In Havana, a grueling road trip U.S. baseball squad seeks Olympic berth

August 04, 1991|By Bill Glauber | Bill Glauber,Sun Staff Correspondent

HAVANA -- This is the toughest road trip in baseball. More tiring than a two-week hop on the West Coast. More nerve-wracking than a three-game series under the lights and the jets at Shea Stadium.

"In Cuba, they bring new meaning to the term 'home-field advantage,' " pitcher David Tuttle (Santa Clara University) of the U.S. baseball team said. "In the United States, the music and the singing is saved for between innings. But here, it is during the game."

For up to 10 games in the next two weeks, the U.S. team will be playing against its opponents on the field and the salsa bands in the stands during the 11th Pan American Games. The United States is relying on its best-available college talent to gain a top-four place and a berth in the baseball tournament at the 1992 Summer Olympics in Barcelona, Spain.

"When we first greeted the team in June, I told the boys of the importance of this season," said Ron Polk, the U.S. head coach, who runs the baseball program at Mississippi State.

"We feel the players know exactly what we're talking about. We want the U.S.A. to be participating in baseball in 1992 at the Olympics, and we know what is at stake."

The U.S. team begins the Pan Am tournament tomorrow against the Dominican Republic. The Americans are one of five contending teams playing for four Olympic spots. Pan Am favorite Cuba, Puerto Rico, Mexico and Canada are the other powers trying to reach Barcelona.

The Cubans, seven-time Pan Am champions, are more vulnerable than usual as they try to paste together a pitching staff. Rene Arocha defected to the United States and right-hander Lazaro Valle was out with a blood clot in his throwing arm.

But before meeting the Cubans for a gold medal, the U.S. team must survive eight preliminary games and one medal-round semifinal. The Americans are led by left fielder Chris Roberts of of Florida State and right-handed pitcher Jeff Ware of Old Dominion.

"We're not thinking about not qualifying," said pitcher Tony Phillips of Southern Mississippi. "We'll get the job done. The only thing that would get in our way is an epidemic or a very rare disease."

In Cuba, anything is possible. After winning two of three games against the Cubans last month in Santiago, all the American players came down with La Turista -- the familiar upset stomach south of the border. But the team says it is adequately prepared on this trip, packing bottled water and Pepto-Bismol.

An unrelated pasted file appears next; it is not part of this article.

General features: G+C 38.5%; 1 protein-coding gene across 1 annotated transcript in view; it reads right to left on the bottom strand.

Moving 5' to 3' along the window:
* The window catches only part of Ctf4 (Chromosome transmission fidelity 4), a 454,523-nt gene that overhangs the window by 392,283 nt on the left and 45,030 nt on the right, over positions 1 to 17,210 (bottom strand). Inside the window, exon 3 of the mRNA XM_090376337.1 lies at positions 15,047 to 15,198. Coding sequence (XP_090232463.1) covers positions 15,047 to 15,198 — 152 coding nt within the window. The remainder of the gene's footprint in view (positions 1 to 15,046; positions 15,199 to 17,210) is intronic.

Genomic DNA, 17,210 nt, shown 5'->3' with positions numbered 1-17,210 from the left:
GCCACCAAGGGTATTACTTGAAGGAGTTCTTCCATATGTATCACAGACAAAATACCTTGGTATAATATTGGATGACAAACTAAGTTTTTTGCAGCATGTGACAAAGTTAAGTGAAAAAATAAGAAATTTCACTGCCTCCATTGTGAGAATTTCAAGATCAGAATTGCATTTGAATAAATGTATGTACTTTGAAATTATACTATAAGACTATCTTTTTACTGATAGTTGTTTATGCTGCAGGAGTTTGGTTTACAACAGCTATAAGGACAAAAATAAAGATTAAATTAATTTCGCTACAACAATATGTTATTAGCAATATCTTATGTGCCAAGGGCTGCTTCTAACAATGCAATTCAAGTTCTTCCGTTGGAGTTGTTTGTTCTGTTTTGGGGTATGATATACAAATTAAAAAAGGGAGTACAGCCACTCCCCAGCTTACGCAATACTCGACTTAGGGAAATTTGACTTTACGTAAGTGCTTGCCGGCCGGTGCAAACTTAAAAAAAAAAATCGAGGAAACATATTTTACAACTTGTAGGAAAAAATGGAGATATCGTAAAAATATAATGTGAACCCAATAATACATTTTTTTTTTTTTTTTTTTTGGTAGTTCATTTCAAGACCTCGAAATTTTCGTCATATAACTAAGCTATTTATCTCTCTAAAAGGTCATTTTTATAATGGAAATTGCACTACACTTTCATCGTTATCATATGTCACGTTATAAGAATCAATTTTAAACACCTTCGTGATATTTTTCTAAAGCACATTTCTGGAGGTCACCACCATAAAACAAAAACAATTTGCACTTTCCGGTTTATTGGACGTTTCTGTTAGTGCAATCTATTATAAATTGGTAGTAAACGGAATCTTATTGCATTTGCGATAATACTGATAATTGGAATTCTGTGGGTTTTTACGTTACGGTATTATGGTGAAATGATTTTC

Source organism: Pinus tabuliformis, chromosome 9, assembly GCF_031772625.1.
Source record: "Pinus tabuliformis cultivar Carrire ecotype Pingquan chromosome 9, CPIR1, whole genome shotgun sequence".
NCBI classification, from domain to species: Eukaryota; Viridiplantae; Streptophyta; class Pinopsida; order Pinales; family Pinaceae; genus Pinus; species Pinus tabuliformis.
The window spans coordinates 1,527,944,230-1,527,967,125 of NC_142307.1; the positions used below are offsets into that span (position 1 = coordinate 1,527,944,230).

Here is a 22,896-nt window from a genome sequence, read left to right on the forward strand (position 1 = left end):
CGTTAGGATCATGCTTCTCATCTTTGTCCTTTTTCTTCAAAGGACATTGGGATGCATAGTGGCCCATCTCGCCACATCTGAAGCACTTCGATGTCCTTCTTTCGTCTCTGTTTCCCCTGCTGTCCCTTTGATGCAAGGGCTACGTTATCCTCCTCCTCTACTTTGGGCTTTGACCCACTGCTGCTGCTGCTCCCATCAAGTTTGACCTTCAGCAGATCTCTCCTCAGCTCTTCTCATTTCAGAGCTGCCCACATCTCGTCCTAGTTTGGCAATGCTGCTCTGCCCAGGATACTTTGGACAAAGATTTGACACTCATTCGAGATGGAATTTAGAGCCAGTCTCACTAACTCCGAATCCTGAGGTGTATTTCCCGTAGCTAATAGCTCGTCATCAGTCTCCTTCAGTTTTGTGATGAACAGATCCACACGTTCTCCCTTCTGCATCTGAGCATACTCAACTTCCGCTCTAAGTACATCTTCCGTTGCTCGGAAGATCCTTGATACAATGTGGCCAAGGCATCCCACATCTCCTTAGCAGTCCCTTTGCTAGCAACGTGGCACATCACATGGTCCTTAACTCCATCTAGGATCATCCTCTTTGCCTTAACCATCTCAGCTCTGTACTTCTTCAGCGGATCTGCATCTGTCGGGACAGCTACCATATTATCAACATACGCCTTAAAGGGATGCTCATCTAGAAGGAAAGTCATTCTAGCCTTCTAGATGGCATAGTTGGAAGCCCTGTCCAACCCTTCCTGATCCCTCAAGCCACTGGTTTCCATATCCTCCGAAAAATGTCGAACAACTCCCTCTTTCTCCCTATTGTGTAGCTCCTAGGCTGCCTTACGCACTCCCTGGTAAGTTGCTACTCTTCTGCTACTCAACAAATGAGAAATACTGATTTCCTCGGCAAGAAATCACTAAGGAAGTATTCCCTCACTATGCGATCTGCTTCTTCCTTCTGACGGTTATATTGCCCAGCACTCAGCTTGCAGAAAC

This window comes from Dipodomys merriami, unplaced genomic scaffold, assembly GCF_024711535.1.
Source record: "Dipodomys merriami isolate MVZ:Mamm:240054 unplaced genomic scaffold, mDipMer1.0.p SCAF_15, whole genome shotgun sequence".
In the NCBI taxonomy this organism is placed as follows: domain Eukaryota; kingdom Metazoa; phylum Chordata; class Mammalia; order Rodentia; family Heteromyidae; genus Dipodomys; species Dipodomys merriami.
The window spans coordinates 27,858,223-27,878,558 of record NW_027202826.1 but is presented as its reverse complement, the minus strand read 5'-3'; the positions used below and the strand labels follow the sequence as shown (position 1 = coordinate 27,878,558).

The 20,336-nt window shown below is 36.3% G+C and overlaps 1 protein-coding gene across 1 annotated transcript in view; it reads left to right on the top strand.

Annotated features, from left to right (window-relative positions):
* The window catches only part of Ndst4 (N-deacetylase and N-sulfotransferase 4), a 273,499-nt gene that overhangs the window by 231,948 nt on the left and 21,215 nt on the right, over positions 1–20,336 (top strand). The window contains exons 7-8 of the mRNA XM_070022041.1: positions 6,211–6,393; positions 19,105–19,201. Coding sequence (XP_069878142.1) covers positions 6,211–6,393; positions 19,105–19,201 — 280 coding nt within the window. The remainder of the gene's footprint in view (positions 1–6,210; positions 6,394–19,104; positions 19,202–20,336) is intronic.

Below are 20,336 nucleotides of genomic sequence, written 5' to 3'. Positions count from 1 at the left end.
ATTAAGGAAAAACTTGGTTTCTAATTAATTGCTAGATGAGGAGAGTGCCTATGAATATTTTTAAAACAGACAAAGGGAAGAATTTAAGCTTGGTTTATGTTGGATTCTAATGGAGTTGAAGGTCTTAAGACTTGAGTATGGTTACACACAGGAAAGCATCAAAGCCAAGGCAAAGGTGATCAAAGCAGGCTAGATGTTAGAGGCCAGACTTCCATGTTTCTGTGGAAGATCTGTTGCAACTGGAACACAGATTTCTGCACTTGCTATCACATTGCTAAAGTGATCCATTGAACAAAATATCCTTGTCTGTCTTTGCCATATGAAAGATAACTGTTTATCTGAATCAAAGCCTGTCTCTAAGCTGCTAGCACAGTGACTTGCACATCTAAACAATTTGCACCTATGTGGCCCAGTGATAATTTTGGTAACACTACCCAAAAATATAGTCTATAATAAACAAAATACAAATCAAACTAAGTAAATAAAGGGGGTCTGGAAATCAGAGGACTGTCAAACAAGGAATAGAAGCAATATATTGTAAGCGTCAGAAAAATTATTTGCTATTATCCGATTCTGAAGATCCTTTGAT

Actually, the Americans faced a more daunting obstacle back home. Seven juniors, including the Baltimore Orioles' top draft pick -- Mark Smith of Southern California -- committed to playing with the team. But after the June baseball draft, the players dropped off the team.

"The agents were the biggest problem we had," Polk said. "They didn't want the players to get cut or get hurt."

Major League Baseball cushions the amateur program during the Olympic year, allowing 20 drafted college players to sign contracts, then play for the national team. But for these games, it's every team and player for himself.

"I gave up signing with the Cincinnati Reds to spend my summer doing this," said Tuttle, one of four juniors on the team. "I hope to give guys a chance to play next summer in Barcelona."

Even sophomores had to make difficult decisions to play with the national team. Jeffrey Hammonds of Stanford hasn't been home since Christmas, completing exams June 6 and joining the team's training camp in Millington, Tenn.

"I don't know if you remember what it's like to be a college sophomore, but it's hard to be away from your family for that long," he said. "I looked at the stakes. I didn't feel like I could play better baseball this summer."

What would happen next summer if Hammonds is drafted? Would the center fielder delay the start of his professional career to take a flyer on the Olympics?

"If I do get drafted it will be hard to say no, to walk away from this team," he said. "A lot of baseball players never get a chance to play in the Olympics."

The 20 players assembled in Cuba are trying to ensure that other Americans get a chance to play ball at the Olympics. Their goal appears reachable. Beating the Cubans appears unlikely.

"If we lose, it would be embarrassing," Tuttle said. "Most guys haven't talked about that. We have an excellent team. We aim to get to Barcelona."

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